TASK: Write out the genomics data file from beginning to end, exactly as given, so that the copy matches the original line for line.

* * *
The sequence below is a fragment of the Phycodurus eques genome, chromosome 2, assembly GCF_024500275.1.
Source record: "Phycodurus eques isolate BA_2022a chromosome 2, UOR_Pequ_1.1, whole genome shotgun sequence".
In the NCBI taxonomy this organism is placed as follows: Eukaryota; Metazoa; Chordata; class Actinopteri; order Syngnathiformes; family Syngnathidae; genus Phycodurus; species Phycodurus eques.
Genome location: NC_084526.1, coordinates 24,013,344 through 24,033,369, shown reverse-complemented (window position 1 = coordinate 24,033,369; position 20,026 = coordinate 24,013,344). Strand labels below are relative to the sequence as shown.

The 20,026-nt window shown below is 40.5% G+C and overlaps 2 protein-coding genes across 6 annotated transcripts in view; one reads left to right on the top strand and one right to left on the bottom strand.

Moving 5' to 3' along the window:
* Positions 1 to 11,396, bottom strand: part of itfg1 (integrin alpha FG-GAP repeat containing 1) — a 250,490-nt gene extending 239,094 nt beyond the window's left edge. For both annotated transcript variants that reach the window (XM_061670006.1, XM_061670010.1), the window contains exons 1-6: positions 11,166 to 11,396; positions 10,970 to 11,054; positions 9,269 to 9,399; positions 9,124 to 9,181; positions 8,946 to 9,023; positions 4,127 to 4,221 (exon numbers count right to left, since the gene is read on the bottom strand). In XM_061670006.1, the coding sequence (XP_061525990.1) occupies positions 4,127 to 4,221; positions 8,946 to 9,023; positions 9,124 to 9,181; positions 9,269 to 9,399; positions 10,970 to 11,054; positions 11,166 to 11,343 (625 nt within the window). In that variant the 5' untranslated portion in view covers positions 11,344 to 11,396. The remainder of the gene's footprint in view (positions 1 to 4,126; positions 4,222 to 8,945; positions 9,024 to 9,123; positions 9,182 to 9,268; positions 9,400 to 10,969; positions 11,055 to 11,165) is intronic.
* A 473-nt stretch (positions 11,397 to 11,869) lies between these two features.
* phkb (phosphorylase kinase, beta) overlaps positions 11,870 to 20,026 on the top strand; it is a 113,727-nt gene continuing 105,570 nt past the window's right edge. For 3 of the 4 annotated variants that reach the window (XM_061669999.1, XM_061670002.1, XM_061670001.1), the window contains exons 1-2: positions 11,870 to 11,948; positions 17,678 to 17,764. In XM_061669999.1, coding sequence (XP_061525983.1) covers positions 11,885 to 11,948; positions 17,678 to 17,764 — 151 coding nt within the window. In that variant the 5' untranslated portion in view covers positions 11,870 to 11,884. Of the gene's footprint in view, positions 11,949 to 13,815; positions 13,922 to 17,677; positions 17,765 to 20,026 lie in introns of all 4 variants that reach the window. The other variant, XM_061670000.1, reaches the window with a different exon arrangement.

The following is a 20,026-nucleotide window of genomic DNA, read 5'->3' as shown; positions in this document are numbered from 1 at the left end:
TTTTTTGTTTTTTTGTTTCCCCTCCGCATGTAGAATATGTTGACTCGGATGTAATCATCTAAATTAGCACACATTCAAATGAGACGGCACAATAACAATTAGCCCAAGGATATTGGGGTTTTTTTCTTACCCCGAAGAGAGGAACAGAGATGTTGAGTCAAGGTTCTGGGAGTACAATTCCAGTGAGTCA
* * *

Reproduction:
The sequence below is a fragment of the Phycodurus eques genome, chromosome 2, assembly GCF_024500275.1.
Source record: "Phycodurus eques isolate BA_2022a chromosome 2, UOR_Pequ_1.1, whole genome shotgun sequence".
In the NCBI taxonomy this organism is placed as follows: Eukaryota; Metazoa; Chordata; class Actinopteri; order Syngnathiformes; family Syngnathidae; genus Phycodurus; species Phycodurus eques.
Genome location: NC_084526.1, coordinates 24,013,344 through 24,033,369, shown reverse-complemented (window position 1 = coordinate 24,033,369; position 20,026 = coordinate 24,013,344). Strand labels below are relative to the sequence as shown.

The 20,026-nt window shown below is 40.5% G+C and overlaps 2 protein-coding genes across 6 annotated transcripts in view; one reads left to right on the top strand and one right to left on the bottom strand.

Moving 5' to 3' along the window:
* Positions 1 to 11,396, bottom strand: part of itfg1 (integrin alpha FG-GAP repeat containing 1) — a 250,490-nt gene extending 239,094 nt beyond the window's left edge. For both annotated transcript variants that reach the window (XM_061670006.1, XM_061670010.1), the window contains exons 1-6: positions 11,166 to 11,396; positions 10,970 to 11,054; positions 9,269 to 9,399; positions 9,124 to 9,181; positions 8,946 to 9,023; positions 4,127 to 4,221 (exon numbers count right to left, since the gene is read on the bottom strand). In XM_061670006.1, the coding sequence (XP_061525990.1) occupies positions 4,127 to 4,221; positions 8,946 to 9,023; positions 9,124 to 9,181; positions 9,269 to 9,399; positions 10,970 to 11,054; positions 11,166 to 11,343 (625 nt within the window). In that variant the 5' untranslated portion in view covers positions 11,344 to 11,396. The remainder of the gene's footprint in view (positions 1 to 4,126; positions 4,222 to 8,945; positions 9,024 to 9,123; positions 9,182 to 9,268; positions 9,400 to 10,969; positions 11,055 to 11,165) is intronic.
* A 473-nt stretch (positions 11,397 to 11,869) lies between these two features.
* phkb (phosphorylase kinase, beta) overlaps positions 11,870 to 20,026 on the top strand; it is a 113,727-nt gene continuing 105,570 nt past the window's right edge. For 3 of the 4 annotated variants that reach the window (XM_061669999.1, XM_061670002.1, XM_061670001.1), the window contains exons 1-2: positions 11,870 to 11,948; positions 17,678 to 17,764. In XM_061669999.1, coding sequence (XP_061525983.1) covers positions 11,885 to 11,948; positions 17,678 to 17,764 — 151 coding nt within the window. In that variant the 5' untranslated portion in view covers positions 11,870 to 11,884. Of the gene's footprint in view, positions 11,949 to 13,815; positions 13,922 to 17,677; positions 17,765 to 20,026 lie in introns of all 4 variants that reach the window. The other variant, XM_061670000.1, reaches the window with a different exon arrangement.

The following is a 20,026-nucleotide window of genomic DNA, read 5'->3' as shown; positions in this document are numbered from 1 at the left end:
TTTTTTGTTTTTTTGTTTCCCCTCCGCATGTAGAATATGTTGACTCGGATGTAATCATCTAAATTAGCACACATTCAAATGAGACGGCACAATAACAATTAGCCCAAGGATATTGGGGTTTTTTTCTTACCCCGAAGAGAGGAACAGAGATGTTGAGTCAAGGTTCTGGGAGTACAATTCCAGTGAGTCA